BTI’s Big Red Anniversary: 40 Years at Cornell

by | Apr 22, 2019

Historical photo of BTI's Ithaca campus. Photo caption states: A bold new venture. Boyce Thompson Institute for Plant Research moves to a new home on the campus of Cornell University in Ithaca, New York. Dedication April 24th, 1979

The program cover for the dedication ceremony of Boyce Thompson Institute’s current facilities on the Cornell University campus.

The Boyce Thompson Institute of Corvallis, Oregon? It almost happened.

April 24 will mark the 40th anniversary of the dedication ceremony for BTI’s current facilities on the Cornell University campus in Ithaca, NY. The Institute’s researchers and staff will celebrate the milestone with cake and in remarks at events throughout the coming months, with gratitude to Cornell and a particular nod to New York State’s role in BTI’s move to its present location from Yonkers, NY.

Indeed, without the actions of then-Lt. Gov. Malcom Wilson and then-Assemblywoman Constance Cook, BTI likely would have landed in Oregon.

Prior to BTI’s founding in 1924, some of William Boyce Thompson’s advisers recommended that the plant science research institute be associated with a university. Instead, he built the Institute in Yonkers, directly across the street from his mansion.

Within a few decades, however, many BTI researchers began to push for a move to a university, citing a desire for more collaborative studies with other institutions, as well as increasing urbanization and pollution in Yonkers that adversely affected plant research.

BTI Emeritus Professors Alan Renwick and Bob Granados recall plenty of internal discussion about the Institute’s future during that time.

“I definitely agreed that we needed to move on from Yonkers,” says Renwick. “The property had become surrounded by commercial properties, and there was always a feeling that we should be associated with a university.”

Granados echoed the sentiment. “Our environmental biologists were finding more and more pollution in the air, and it was impacting their research,” he says. “The developing city was infringing on the science.”

George McNew, BTI’s Managing Director from 1949-1974, proved to be a shrewd negotiator, parlaying competing offers from Cornell and Oregon State University (OSU) against each other. In 1972, Cornell first pitched $6 million to build a facility on its campus for BTI, but the Institute would not have remained independent.

In early 1973, Oregon’s state legislature upped the ante by passing a bill to provide $6.75 million to build and equip facilities for BTI on the OSU campus. BTI leadership were so impressed following a visit to Corvallis, then-Board Chair William T. Smith signed a Memorandum of Agreement with OSU, making a move to Oregon practically a sure thing.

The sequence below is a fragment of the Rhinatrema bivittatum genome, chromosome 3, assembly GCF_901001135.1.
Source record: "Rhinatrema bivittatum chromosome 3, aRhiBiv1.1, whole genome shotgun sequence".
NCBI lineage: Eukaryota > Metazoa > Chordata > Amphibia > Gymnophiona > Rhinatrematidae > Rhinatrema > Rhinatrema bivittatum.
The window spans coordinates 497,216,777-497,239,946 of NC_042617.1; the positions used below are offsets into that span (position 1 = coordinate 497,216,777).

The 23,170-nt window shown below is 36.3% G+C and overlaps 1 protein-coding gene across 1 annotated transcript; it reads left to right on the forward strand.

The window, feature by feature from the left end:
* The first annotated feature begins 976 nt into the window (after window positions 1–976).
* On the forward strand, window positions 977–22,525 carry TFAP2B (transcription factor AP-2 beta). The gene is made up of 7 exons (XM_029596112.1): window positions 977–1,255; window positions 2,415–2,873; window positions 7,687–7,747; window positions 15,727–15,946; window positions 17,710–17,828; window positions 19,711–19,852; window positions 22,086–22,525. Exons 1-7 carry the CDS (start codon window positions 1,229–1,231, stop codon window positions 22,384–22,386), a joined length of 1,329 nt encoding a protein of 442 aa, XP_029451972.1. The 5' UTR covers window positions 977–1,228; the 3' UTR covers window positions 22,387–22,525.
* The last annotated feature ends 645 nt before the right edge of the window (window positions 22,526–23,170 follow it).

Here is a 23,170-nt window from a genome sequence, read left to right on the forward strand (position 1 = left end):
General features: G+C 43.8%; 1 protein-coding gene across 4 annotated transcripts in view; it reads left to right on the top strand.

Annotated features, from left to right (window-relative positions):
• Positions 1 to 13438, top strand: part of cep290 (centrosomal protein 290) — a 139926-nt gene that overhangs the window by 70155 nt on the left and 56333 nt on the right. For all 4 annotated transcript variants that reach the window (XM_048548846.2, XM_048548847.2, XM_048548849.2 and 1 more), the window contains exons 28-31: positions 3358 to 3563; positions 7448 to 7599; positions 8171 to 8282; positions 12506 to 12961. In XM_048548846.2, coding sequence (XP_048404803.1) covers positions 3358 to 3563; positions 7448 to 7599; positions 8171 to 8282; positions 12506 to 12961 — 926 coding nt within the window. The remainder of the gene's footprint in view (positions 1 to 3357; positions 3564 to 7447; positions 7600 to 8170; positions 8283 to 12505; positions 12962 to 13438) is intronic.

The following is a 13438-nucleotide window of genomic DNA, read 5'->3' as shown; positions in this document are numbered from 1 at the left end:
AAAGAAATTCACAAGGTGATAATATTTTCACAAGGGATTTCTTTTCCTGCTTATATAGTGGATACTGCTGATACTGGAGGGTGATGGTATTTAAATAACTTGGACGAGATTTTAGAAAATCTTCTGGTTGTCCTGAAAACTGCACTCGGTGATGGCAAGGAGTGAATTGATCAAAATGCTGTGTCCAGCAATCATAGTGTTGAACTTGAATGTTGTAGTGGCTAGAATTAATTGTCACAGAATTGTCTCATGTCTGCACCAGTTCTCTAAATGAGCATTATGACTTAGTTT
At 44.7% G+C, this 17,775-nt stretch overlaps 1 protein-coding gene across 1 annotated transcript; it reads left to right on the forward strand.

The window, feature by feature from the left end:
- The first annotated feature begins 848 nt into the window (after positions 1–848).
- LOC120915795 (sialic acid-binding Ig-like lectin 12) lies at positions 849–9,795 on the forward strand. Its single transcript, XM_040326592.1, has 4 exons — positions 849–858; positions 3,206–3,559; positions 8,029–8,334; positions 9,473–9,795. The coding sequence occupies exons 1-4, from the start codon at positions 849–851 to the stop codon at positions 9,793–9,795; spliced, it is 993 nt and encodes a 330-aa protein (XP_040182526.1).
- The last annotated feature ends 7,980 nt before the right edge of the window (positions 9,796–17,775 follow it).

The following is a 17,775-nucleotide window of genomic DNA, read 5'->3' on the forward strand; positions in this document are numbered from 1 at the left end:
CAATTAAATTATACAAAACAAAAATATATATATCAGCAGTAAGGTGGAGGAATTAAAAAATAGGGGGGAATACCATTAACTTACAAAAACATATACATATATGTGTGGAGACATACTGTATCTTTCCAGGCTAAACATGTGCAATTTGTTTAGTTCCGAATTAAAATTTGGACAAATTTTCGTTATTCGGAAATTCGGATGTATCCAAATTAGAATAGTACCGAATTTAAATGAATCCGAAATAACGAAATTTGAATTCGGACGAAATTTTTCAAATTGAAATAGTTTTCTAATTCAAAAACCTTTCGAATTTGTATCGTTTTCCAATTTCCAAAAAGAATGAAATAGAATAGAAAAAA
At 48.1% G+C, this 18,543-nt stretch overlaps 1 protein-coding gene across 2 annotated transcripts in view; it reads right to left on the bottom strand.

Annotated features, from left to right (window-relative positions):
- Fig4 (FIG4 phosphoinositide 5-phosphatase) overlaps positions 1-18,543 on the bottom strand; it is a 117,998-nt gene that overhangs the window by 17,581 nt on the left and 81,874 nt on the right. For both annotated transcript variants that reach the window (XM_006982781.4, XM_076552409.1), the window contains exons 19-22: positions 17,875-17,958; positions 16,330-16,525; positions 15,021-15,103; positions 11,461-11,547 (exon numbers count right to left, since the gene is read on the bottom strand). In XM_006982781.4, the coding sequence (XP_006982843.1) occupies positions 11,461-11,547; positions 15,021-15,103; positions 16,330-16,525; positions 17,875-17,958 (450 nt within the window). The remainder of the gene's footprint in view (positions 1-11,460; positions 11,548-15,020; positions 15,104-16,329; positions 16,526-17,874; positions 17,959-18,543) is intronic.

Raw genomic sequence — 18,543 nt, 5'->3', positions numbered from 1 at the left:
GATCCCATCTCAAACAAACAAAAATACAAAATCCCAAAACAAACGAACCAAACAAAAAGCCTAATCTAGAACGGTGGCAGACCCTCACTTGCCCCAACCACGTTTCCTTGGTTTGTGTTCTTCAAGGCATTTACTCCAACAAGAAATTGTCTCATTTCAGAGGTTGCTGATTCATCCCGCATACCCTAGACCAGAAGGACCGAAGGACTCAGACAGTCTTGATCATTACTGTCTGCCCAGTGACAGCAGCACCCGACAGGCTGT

Once word of the OSU negotiations became public, Yonkers native Wilson and then-SUNY Chancellor Ernest Boyer convinced then-Gov. Nelson Rockefeller to try to keep BTI in New York State. Rockefeller introduced a bill into a special session of NYS legislature to provide $8.5 million to build and furnish BTI facilities on Cornell’s campus.

The bill cruised through the state senate 54-5, but encountered turbulence in the assembly until Cook used her leadership skills to get it passed.

Select BTI discoveries since moving to the Cornell campus. Including: Development of an insect cell line used for production of a vaccine to prevent cervical cancer. Discoveries of new natural small molecules to improve plant and human health.The additional $1.75 million provided by the state, plus Cornell’s agreement that BTI retain independence as an affiliate, swayed BTI’s board to vote unanimously for the Institute’s move to Ithaca.

In September 1973, McNew sent a letter to OSU Vice President for Research Roy Young that made clear how important New York State’s efforts were to BTI’s decision:

“Had we not been a foundation incorporated in New York State, had the State political structure not shown such determination to retain us in this State or had Cornell and the State University of New York not been so perceptive in analyzing the worries and needs of our Board, there is no question but that we would have signed the agreement with OSU last Wednesday and probably broken off negotiations with Cornell.”

This decision was welcomed by most BTI faculty, including Granados. “Cornell’s reputation for agricultural science made it a no-brainer,” he says. “That was the place to be, that’s where all the action was. I heard the faculty vote was overwhelmingly in Cornell’s favor. Cornell wanted us, but we needed Cornell.”

BTI and Cornell executed an Agreement of Affiliation in May 1974, and the Institute was up and running in the new location by October 1978. Following the dedication ceremony the subsequent April, BTI held a two-day scientific symposium entitled, “Linking Research to Crop Improvement.”

“For the past 40 years, BTI and Cornell have enjoyed a unique, synergistic relationship that has benefitted the world-class research of both institutions,” says BTI President David Stern. “Most of our faculty also have appointments at the university, and Cornell grad students can obtain their degrees based on research performed here at the Institute.”

“We look forward to continue working on the Cornell campus to improve agriculture, protect the environment and enhance human health for the next 40 years and beyond,” Stern adds.

More details on BTI’s history can be found on our website.

Additional reporting by Keith Hannon

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